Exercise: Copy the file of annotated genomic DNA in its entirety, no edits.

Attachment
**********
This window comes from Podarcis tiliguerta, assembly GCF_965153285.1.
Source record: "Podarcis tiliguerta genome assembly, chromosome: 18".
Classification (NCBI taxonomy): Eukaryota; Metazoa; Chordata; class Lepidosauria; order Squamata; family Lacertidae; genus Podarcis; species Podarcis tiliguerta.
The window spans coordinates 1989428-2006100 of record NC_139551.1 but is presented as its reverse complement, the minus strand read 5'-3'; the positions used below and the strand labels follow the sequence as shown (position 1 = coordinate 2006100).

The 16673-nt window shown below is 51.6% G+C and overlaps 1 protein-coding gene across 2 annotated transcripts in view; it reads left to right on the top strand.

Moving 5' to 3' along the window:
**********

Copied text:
This window comes from Podarcis tiliguerta, assembly GCF_965153285.1.
Source record: "Podarcis tiliguerta genome assembly, chromosome: 18".
Classification (NCBI taxonomy): Eukaryota; Metazoa; Chordata; class Lepidosauria; order Squamata; family Lacertidae; genus Podarcis; species Podarcis tiliguerta.
The window spans coordinates 1989428-2006100 of record NC_139551.1 but is presented as its reverse complement, the minus strand read 5'-3'; the positions used below and the strand labels follow the sequence as shown (position 1 = coordinate 2006100).

The 16673-nt window shown below is 51.6% G+C and overlaps 1 protein-coding gene across 2 annotated transcripts in view; it reads left to right on the top strand.

Moving 5' to 3' along the window: